As a society, we’d rather skirt the issue of domestic violence and spend our time debating hockey player salaries or Justin Bieber’s latest arrest.
Using the anniversary of a tragic mass murder to forward an agenda is almost as distasteful.
Wouldn’t it be nice to live in a world where our government responded to gaps in our social services, so that Sunny Park, her young son Christian and her parents could rest in peace and their friends and relatives could mourn and remember them as they lived, instead of reliving the horror of how they died each year?
Park told police her husband Peter Lee had hit and kicked her before intentionally driving their car into a pole, breaking her arm. She told police he had threatened to kill her and her family. At the time of the murder, Lee was also facing charges of aggravated assault and unlawful confinement against another man. Still, he was released from jail.
The system failed Sunny and her family in 2007 and it continues to fail some today. But many, mostly women and children, are being helped and those suffering in abusive situations should know help is out there. It is not a lost cause.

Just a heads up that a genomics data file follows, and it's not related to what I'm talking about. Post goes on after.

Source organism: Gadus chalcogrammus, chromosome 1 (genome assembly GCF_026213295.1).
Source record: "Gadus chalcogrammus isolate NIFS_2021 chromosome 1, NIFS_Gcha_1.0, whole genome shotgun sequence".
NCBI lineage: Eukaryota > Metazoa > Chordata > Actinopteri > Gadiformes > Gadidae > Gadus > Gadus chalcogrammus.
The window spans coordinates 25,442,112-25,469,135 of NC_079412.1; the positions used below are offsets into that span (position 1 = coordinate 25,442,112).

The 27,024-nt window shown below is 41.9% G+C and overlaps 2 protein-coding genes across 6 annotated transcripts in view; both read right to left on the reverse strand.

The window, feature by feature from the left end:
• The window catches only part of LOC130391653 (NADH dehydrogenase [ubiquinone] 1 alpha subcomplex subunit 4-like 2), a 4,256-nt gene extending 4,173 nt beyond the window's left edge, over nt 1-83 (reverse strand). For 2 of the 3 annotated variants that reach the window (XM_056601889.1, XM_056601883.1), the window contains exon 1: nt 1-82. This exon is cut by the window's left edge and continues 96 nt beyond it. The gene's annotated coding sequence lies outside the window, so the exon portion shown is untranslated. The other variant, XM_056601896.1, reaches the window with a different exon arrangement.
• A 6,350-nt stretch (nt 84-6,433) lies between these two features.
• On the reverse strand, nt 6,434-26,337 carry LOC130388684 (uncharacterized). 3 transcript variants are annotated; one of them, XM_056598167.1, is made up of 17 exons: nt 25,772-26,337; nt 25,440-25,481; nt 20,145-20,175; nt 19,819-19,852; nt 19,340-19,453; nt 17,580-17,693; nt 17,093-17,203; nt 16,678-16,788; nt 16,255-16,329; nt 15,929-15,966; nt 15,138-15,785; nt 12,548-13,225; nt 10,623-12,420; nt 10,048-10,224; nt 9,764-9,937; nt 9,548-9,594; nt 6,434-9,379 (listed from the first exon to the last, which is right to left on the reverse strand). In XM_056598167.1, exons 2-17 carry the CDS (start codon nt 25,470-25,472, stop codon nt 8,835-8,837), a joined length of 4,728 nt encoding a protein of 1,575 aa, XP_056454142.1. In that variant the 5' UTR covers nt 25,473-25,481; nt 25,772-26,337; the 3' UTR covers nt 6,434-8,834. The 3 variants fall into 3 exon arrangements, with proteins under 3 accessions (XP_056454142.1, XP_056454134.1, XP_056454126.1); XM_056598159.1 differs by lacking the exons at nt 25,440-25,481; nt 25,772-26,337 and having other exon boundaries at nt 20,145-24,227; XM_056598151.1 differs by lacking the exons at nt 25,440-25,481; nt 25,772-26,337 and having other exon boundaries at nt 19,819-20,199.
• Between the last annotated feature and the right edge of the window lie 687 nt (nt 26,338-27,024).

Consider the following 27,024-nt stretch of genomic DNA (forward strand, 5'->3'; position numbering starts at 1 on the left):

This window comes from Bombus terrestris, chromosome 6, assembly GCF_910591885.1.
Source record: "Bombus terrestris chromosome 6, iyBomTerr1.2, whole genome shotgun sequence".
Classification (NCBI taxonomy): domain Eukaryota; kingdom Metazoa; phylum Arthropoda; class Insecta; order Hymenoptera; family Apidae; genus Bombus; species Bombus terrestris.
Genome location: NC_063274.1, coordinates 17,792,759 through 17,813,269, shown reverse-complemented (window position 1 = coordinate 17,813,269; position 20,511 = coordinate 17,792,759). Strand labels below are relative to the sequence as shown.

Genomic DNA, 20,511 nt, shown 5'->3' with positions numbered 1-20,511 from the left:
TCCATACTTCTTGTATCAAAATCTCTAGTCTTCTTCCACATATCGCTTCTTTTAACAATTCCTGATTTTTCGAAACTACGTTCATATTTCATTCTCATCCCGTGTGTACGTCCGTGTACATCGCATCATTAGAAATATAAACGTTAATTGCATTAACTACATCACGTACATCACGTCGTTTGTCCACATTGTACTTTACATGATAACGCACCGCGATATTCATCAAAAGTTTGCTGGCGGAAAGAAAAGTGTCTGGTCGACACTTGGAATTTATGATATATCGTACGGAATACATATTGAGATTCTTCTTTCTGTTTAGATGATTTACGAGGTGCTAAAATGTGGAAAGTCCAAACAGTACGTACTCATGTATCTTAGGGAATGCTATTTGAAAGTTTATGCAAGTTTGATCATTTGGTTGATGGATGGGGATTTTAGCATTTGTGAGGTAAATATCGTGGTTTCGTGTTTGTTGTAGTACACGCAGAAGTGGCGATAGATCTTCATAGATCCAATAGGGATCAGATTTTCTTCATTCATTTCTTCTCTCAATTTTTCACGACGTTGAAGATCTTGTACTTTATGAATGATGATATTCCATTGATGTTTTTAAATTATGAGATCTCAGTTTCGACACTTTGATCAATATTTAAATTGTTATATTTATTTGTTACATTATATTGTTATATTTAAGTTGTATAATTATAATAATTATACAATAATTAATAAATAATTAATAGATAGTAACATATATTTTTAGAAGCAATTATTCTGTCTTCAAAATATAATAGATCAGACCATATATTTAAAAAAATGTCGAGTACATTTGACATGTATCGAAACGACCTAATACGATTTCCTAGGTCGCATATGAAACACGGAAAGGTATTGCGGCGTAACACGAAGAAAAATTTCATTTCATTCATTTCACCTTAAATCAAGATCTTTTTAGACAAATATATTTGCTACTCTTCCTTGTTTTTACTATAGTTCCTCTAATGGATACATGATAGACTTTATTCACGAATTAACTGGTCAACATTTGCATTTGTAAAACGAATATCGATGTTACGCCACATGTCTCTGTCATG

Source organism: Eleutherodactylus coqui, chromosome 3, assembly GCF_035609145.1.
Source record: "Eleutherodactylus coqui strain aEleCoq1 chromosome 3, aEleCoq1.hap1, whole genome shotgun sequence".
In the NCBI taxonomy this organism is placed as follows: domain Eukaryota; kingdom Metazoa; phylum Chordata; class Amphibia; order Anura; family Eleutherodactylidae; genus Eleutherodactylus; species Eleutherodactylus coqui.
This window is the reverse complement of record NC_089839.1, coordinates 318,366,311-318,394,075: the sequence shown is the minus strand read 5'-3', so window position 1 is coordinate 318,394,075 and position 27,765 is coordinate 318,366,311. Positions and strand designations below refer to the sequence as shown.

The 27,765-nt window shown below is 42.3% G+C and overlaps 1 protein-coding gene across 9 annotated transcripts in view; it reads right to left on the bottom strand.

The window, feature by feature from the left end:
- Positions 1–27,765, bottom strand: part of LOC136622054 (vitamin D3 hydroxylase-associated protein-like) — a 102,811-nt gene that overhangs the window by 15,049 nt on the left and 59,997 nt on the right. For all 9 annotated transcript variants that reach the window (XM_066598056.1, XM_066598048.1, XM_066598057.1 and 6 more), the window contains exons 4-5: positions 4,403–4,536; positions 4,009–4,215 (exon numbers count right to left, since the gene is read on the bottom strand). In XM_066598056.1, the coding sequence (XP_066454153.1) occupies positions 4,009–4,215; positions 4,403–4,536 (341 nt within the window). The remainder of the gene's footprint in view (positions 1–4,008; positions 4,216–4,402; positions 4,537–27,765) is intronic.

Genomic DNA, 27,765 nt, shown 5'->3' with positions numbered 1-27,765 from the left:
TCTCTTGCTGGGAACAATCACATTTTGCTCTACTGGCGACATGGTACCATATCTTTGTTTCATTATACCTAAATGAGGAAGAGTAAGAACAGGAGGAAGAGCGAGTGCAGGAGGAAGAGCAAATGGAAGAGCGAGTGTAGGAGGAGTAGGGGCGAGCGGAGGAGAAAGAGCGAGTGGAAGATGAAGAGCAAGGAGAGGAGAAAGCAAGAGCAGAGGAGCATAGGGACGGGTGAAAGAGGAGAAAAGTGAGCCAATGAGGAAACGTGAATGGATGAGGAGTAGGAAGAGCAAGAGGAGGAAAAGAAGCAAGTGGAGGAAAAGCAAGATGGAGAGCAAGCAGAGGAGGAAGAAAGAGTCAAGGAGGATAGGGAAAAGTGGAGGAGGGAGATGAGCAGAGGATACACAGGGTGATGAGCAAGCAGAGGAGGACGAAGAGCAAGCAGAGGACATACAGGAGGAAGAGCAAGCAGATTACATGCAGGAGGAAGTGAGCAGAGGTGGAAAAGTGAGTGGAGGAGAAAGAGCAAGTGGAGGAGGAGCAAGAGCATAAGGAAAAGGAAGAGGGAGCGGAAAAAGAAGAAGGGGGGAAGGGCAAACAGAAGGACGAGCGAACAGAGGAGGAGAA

The government has implemented and is bringing in more specialized domestic violence units and is developing programs for Aboriginal women, men and children affected by domestic violence. There has been increased training and integrated information-sharing systems implemented.
Is it enough? No. And nothing will change the awful tragedy of the Park-Lee murder suicide.
But as a society, we can open our eyes to domestic violence. We can use this heart- wrenching anniversary to shed light on the topic and encourage the government to fund anti-violence programs to its maximum capability.
VictimLink BC is a toll-free, confidential, multilingual telephone service available across BC and Yukon 24 hours a day, seven days a week at 1-800-563-0808 or go to victimlinkbc.ca.